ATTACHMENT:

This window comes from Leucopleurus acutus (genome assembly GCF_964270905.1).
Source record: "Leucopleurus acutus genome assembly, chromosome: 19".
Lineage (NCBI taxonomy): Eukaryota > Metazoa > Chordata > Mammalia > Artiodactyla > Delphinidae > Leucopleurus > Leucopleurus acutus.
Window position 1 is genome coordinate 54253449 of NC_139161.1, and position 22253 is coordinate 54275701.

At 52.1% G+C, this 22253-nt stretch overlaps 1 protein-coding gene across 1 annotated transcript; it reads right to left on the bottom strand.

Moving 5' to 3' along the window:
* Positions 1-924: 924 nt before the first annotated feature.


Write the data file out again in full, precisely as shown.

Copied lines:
This window comes from Leucopleurus acutus (genome assembly GCF_964270905.1).
Source record: "Leucopleurus acutus genome assembly, chromosome: 19".
Lineage (NCBI taxonomy): Eukaryota > Metazoa > Chordata > Mammalia > Artiodactyla > Delphinidae > Leucopleurus > Leucopleurus acutus.
Window position 1 is genome coordinate 54253449 of NC_139161.1, and position 22253 is coordinate 54275701.

At 52.1% G+C, this 22253-nt stretch overlaps 1 protein-coding gene across 1 annotated transcript; it reads right to left on the bottom strand.

Moving 5' to 3' along the window:
* Positions 1-924: 924 nt before the first annotated feature.